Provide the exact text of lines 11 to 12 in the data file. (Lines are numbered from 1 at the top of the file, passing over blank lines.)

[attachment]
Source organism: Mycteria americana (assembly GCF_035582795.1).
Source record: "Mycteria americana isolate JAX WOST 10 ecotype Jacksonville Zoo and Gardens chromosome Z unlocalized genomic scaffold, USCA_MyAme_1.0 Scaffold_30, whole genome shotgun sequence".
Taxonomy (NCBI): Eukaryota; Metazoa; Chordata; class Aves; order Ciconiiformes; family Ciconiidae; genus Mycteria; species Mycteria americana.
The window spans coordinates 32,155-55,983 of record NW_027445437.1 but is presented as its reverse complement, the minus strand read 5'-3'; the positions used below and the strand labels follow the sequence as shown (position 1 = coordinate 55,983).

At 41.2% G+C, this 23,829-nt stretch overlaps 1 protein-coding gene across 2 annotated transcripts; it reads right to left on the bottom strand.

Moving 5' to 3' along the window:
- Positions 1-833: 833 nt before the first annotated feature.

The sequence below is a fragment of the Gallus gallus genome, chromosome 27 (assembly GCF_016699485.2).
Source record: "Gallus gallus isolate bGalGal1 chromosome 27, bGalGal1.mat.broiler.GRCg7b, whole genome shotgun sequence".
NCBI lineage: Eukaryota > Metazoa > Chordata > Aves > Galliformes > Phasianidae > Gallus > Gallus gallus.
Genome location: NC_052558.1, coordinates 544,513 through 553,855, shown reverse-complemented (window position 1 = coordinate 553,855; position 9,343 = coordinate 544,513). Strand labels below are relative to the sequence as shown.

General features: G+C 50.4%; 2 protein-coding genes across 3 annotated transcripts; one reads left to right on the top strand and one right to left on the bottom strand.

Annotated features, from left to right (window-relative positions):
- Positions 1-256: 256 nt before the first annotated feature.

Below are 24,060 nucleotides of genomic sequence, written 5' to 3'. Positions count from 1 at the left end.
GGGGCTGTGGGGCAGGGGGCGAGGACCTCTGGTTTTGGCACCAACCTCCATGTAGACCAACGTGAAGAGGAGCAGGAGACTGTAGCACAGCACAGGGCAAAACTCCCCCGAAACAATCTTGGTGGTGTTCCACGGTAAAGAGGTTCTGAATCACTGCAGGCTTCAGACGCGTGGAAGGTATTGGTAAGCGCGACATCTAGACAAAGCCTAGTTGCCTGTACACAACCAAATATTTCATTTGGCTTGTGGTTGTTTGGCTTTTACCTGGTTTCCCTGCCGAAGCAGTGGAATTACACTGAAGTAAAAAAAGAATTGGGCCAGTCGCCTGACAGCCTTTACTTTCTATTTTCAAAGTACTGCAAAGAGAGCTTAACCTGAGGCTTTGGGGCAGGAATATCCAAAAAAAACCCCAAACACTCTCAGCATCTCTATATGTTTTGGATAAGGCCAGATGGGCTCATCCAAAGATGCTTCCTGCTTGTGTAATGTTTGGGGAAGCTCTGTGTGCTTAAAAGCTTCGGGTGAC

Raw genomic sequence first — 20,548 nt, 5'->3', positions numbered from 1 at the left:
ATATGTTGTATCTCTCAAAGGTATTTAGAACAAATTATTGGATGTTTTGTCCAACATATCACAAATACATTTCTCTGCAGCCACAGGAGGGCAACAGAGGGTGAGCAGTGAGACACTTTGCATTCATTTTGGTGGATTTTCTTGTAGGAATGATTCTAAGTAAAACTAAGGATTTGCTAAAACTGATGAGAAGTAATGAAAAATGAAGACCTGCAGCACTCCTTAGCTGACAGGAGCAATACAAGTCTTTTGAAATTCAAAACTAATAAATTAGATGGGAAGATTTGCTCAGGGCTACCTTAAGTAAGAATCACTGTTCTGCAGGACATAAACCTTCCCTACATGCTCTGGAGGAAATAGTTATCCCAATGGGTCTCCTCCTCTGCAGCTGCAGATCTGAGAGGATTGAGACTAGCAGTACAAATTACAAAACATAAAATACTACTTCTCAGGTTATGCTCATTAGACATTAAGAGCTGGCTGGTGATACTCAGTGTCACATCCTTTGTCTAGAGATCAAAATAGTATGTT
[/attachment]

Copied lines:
Genome location: NC_052558.1, coordinates 544,513 through 553,855, shown reverse-complemented (window position 1 = coordinate 553,855; position 9,343 = coordinate 544,513). Strand labels below are relative to the sequence as shown.

General features: G+C 50.4%; 2 protein-coding genes across 3 annotated transcripts; one reads left to right on the top strand and one right to left on the bottom strand.